Highlights
Artificial intelligence in Switzerland: Marco Zaffalon interviewed by Deloitte Switzerland and SGE
25 March 2021
Marco Zaffalon, Scientific Director of IDSIA USI-SUPSI, was interviewed by Deloitte and Switzerland Global Enterprise in a report focused on the developments of Artificial Intelligence and on Switzerland's position as an international research and development hub.

The Dalle Molle Institute for Artificial Intelligence USI-SUPSI is a centre of excellence with thirty years of internationally recognised experience in artificial intelligence research. Marco Zaffalon, Scientific Director of the Institute, was recently interviewed by Deloitte Switzerland and Switzerland Global Entreprise.

"IDSIA is very well known for its research on optimization algorithms – for example in routing, supply chains and scheduling. Other than this, we have a very long history of applied projects developed with companies and numerous special innovations have been developed while working on these projects. A fashionable topic at the moment is LSTM (long short-term memory), a type of neural network invented in 1997 in a joint collaboration between IDSIA and the Technical University of Munich. This is probably the most used type of neural network today in the world, with all the big players using it, such as Apple, Google, Amazon, etc”.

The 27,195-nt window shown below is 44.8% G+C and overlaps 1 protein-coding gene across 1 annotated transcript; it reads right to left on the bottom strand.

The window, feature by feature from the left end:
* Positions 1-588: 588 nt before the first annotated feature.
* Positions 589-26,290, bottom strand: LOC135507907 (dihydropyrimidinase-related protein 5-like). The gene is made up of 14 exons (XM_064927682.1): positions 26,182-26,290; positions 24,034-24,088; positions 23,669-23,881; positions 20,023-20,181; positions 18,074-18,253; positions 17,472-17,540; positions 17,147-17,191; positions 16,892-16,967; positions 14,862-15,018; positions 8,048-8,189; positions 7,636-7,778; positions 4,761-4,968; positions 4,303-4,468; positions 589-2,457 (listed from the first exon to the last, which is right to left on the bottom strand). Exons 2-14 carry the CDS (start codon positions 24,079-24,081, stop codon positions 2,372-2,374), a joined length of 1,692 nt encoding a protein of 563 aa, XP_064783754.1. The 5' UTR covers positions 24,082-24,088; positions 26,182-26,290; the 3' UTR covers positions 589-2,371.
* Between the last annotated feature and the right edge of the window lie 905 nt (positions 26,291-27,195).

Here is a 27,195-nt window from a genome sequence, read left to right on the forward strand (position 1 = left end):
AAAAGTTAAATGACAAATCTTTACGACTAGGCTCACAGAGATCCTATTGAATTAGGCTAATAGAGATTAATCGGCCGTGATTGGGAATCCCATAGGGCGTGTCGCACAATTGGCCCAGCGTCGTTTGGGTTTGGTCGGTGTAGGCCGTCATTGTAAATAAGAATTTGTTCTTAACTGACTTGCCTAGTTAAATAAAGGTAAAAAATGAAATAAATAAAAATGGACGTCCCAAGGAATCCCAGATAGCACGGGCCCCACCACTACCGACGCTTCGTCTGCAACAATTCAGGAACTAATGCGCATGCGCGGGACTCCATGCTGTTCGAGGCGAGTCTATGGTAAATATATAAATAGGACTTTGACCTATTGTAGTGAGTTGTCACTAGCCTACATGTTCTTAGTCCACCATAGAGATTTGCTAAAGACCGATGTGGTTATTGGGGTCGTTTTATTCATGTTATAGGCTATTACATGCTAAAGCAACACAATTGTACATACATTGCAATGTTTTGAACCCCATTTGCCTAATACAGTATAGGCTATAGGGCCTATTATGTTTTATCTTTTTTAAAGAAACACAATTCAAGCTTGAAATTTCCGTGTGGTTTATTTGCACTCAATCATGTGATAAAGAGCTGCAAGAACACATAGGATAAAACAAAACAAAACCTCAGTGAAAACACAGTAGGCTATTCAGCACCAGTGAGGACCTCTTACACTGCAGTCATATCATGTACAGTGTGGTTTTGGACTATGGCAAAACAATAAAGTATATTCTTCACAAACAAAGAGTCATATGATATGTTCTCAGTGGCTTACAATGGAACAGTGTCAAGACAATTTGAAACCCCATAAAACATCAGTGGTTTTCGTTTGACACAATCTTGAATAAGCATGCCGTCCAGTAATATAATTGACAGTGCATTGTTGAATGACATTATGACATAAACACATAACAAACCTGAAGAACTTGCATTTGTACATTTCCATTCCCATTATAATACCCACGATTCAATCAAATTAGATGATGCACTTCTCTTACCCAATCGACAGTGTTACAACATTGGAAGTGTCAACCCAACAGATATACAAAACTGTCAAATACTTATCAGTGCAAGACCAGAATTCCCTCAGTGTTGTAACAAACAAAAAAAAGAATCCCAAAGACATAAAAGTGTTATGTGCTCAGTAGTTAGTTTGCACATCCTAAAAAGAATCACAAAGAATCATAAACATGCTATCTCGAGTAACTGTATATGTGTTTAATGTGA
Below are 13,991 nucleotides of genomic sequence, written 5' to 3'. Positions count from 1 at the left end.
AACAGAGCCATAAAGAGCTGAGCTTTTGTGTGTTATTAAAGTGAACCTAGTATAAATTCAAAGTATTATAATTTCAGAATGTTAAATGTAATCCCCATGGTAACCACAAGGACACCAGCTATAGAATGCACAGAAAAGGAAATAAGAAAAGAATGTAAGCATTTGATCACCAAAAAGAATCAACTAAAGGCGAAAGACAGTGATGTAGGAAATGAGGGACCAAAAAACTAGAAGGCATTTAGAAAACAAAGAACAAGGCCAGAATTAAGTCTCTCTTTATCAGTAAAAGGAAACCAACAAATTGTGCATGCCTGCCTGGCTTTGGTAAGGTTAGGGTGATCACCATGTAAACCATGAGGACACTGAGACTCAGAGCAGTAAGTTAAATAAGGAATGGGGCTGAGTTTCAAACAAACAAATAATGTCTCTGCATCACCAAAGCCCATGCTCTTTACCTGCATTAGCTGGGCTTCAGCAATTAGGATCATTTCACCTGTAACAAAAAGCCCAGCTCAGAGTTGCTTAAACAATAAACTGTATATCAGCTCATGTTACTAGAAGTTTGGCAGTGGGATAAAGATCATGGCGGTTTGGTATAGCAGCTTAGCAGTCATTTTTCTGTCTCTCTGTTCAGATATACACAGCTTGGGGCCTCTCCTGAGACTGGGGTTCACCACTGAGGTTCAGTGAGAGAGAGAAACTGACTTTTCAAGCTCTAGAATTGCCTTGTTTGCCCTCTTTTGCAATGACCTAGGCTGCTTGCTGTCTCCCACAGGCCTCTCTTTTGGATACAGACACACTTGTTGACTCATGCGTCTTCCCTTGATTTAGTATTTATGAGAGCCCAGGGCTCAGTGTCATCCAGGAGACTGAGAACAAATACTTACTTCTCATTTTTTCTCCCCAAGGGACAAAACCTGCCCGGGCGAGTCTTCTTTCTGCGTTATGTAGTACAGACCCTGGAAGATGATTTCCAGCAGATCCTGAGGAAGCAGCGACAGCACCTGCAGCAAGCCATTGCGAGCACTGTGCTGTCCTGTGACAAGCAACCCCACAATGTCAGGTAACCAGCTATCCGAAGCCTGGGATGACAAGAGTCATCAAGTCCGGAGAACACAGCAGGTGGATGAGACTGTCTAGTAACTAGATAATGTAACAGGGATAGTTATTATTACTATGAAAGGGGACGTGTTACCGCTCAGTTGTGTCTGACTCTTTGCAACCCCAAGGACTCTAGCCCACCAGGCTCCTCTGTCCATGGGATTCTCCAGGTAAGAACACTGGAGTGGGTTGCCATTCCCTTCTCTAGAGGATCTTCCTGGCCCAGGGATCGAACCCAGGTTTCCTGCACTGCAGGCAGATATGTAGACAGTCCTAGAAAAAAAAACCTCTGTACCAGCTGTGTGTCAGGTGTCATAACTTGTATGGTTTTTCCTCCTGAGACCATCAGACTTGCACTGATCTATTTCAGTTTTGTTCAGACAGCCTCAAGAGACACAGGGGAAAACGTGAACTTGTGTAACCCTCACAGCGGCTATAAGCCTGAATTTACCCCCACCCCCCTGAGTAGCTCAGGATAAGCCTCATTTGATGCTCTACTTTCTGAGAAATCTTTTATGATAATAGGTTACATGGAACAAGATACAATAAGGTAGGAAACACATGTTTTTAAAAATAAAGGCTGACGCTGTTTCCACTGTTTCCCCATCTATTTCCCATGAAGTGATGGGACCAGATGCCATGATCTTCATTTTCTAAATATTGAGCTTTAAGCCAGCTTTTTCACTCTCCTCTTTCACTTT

In order to support IDSIA and its pioneering research in cutting-edge sectors, an important factor is also linked to the institute's strategic positioning in the socio-economic fabric of a country like Switzerland, which is a centre and collector of excellence in all areas of advanced research. In recent years, in fact, the Confederation has steadily positioned itself at the top of the Global Innovation Index, the world ranking for technological innovation.
“I can give you many objective reasons why Switzerland is very well positioned - continues Zaffalon - First and foremost, the government's annual investment in R&D as a percentage of GDP tops the world ranking, the quality of its polytechnics and the myriad high-profile research centres distributed all over the country and Switzerland's two-track education system, one more academic, the other more applied, which is regularly praised worldwide as an example of a good education system”.
Professor Zaffalon final appeal, however, is to encourage a general change in the country's system so that artificial intelligence, which by its very nature will pervade all other fields, can continue to grow and become an attractive and distinctive element for Switzerland on a global level.

Full report:
•    Deloitte Switzerland: "The AI train is moving fast - we have to start running now to catch it"
•    SGE: “Switzerland owes its success to its liberal and pragmatic mentality.”
 

Contacts
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